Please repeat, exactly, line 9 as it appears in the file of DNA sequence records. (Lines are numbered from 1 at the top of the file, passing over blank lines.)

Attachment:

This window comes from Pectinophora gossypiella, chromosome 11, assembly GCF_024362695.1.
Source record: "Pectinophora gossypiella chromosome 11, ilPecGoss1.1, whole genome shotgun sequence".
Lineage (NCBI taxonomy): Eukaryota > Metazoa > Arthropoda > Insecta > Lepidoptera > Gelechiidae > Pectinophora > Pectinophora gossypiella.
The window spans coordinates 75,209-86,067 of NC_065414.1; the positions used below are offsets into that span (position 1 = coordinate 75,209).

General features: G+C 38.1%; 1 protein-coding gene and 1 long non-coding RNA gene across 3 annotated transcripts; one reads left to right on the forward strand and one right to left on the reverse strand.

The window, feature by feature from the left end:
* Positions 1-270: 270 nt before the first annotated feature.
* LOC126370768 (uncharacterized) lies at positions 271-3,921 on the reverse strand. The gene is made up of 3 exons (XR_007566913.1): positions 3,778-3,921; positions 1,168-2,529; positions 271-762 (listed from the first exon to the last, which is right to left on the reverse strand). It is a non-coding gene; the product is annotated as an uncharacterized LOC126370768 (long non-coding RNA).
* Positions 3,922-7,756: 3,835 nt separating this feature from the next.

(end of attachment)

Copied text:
* Positions 3,922-7,756: 3,835 nt separating this feature from the next.